This article talks exclusively about Ilayaraja and his handling of these raagams in some of the popular Kamal and Rajini movies.

4) Ilayaraja (and Kunnakudi Vaidhyanathan)- 4 ( Thodi, Kalyani, Amir Kalyani, Saranga): Here he talks about violin and Ilayaraja's favorite raagam, the Kalyani.

5) Ilayaraja Vairamuthu, Rahman (Kedaram, Sankarabharanam, Nalinakanthi): Here apart from analysing songs that have the above ragams he describes the function of lyrics in songs.

6) Ilayaraja 6 ( Rishabam/Madhyamam - Hamsanadham ) : Here he analyzes music from Manirathnam's to ramarajan movies.

7) Ilayaraja -7 ( kanakangi, Sudha Saveri, Rasikapriya ): Here he analyzes music from Sindhu Bhairavi to AVM's Pudhumai Penn.

8) Ilayaraja 8 ( Names & groups of Ragas, Rajanis, Bhairavis, Vivadhis): Here he details the Kalyani ragam and talks about Ilayarajas music to AR.Rahman's music in detail.

9) Ilayaraja 9 ( Thiyagaraya Krithis, Hindolam, Chandrakauns, Saramathi ) : Here ha talks about Sain Thyagaraja, patenting and Ilayaraja's "how to name it". did you know "muqquabula" and "chandralekha" are raagam based songs?

10) Ilayaraja - 10 ( Western Classical, vasantha, Poorvi kalyani, Hamsanandhi) :Ilayaraja's use of eastern and western classical music. Review of the famous "andhi mazhai" song. He also talks about sex. AR Rahman's music and Jingles are also mentioned.

11) Ilayaraja-11 ( Humor, Brindhavana Saranga, Sudha Dhanyasi, Arabhi, Kaanada ) :Here he talks about humorous situations and songs surrounding such situations.

12) Ilayaraja - 12 ( Birth of Ragas, Thodi, Suddha Dhanyasi) : Here he talks about the birth of ragas, birth in general. He also talks extensively about Ilayaraja's usage of the rare Thodi raagam.

13) Ilayaraja-13 (Copying, Shruthi, Suddha Saveri, Hindolam, Aandholika, Madhyamaavathi, Bowli, Sriraagam) : Here he talks about copying of songs, common misconceptions about copying. Here he explains the technical detail of what really "shruthi" means and also talks about a bevy of raagams.

14)Ilayaraja 14 ( Sex, Reethigowlai, Chaalanattai, Nattai, Gambheerai Nattai, Vakram) : Here he talks extensively about sex and the "vakram" factor. He also writes extensively about the various strains of nattai and their uses in film songs.

15) Ilayaraja 15 ( Dharmavati, Genesis, Shanmugapriya, Lathaangi, Vijayanagari, Sivaranjini & Conceit) : Is Ilayaraja conceited. Do brainy/successful people have conceit? Lakshminarayanan has his views on it. He also talks about movies like "Azhagan" and some old classic tamil songs.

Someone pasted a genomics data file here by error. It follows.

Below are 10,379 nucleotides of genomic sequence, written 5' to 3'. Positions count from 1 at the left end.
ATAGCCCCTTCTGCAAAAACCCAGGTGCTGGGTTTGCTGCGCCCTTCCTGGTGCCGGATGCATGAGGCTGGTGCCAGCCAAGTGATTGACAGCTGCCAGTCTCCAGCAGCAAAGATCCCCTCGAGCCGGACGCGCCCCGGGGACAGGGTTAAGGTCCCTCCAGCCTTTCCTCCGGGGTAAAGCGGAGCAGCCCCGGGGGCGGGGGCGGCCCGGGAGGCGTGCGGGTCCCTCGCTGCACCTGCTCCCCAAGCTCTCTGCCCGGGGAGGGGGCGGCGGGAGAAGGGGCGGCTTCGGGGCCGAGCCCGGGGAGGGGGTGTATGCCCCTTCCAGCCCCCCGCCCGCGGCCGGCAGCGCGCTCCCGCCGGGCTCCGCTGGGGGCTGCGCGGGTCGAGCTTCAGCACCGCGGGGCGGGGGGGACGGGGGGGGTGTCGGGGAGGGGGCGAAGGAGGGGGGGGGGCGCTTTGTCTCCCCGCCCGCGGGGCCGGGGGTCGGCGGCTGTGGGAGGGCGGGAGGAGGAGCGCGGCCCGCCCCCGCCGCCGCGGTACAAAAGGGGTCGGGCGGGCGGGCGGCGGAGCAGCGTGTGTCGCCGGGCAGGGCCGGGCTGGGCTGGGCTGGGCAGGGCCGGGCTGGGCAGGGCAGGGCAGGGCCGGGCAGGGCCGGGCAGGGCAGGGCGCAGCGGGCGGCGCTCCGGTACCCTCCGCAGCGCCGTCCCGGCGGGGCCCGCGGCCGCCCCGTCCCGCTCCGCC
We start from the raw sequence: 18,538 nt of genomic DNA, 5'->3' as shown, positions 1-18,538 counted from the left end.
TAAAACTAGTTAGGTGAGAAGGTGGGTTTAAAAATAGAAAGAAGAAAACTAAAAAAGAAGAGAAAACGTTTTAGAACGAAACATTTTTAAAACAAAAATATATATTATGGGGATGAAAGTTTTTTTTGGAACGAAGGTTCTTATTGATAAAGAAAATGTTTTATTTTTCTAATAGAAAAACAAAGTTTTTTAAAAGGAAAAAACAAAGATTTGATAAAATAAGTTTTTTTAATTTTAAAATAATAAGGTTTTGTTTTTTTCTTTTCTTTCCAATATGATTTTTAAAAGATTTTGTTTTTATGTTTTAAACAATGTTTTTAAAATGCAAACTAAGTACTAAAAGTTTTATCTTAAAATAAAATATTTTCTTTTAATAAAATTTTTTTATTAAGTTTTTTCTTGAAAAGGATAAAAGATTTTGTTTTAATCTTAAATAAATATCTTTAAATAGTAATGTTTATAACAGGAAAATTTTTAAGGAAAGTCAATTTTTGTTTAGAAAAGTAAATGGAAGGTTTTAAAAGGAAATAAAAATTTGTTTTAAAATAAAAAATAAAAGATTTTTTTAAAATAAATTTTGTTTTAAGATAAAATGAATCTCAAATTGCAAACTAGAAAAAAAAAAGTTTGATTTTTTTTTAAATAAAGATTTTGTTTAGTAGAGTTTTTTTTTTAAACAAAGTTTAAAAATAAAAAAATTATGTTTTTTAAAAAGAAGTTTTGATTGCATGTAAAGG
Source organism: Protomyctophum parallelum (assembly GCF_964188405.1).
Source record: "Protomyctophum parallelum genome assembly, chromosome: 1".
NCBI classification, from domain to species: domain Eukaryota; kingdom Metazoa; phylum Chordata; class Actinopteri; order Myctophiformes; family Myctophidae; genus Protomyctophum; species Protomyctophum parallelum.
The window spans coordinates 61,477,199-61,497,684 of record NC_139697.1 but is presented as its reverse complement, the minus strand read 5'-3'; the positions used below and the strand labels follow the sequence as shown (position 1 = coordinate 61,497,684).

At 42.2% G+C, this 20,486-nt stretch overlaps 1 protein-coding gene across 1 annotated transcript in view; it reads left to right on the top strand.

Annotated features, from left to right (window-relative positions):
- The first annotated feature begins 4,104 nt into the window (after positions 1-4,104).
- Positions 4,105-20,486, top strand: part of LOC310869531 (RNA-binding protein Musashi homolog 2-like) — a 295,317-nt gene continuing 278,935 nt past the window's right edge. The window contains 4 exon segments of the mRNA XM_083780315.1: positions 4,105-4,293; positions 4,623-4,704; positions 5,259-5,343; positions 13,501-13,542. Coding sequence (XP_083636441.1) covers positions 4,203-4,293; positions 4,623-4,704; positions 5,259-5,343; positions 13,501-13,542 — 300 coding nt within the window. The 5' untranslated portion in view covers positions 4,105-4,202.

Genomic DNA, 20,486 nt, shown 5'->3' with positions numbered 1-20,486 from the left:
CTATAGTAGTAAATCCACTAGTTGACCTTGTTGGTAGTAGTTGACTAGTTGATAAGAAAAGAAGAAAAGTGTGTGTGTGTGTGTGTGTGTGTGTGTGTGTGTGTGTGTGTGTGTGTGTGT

Disclaimer: I know nothing about carnautic music or western classical. I am just a good listener. So all views music or otherwise expressed in those articles are Lakshminarayan's and his own. Since I am not gaining any money out of this blog one canno say I have violated patent rules by exposing these articles. In the Linux Global Public Licence world, everything in the internet domain is for public knowledge ( ofcourse Harvard Business School disagrees with such a view). Ofcourse you have to credit the source. Which I have done. Moreover I have published these aricles with a goodwill of making the public more aware that such articles and people like Lakshminarayanan exist.


Anonymous said...

There was a radio program where people discussed one raagam everyday and the film songs based on that raagam. I dont remember the name of the program.

Asianet also had a similar program, I think at around 6.30 pm everyday, where a person ,who looks like Yesudas, discussed one raagam a day and all the top carnatic/film songs that resemble that raaga. He had about 7-10 young carnatic singers along with him. That was a nice program.

anantha said...

Like you, me 2 a ARR generation, but I don't think I can live without listening to one pre-90s Raaja composition every day. I start humming/whistling the bars of the song involuntarily if I hear the opening music and some of my older acquaintances are amazed that I have even listened to the song given the 10 odd years of difference in age between me and them. That amazement increases exponentially when i show them the collection that I have, courtesy, you, Pirabu, Anbu and some of my other friends! Like that song goes, Raaja Raaja Dhaan!

Ummm Bharath, thalaiva.. You just committed sacrilege. That was "Ramesh Mahadevan" and not "Ramesh Madhavan"! And u gotta check this out...

Prabhu said...

Ha Ha..How can we forget simbly south :)

The quote that i can never forget is
"If golf is a sport, watching golf is a sport" :-)

Anti, If not for mp3's I think our knowledge about Mottai/msv songs will be as bad as people who are much older than us.

tifoc said...

Hey Bharath,

Whenever you have time, please do visit by blog and let me know if there are any feedbacks. I just started blogging.


Hawkeye said...


i dunno how I mispelt his last name. my marketing manager's name is aneesh madhavan and I keep calling him so frequently that I mustve subconciously mixed it up.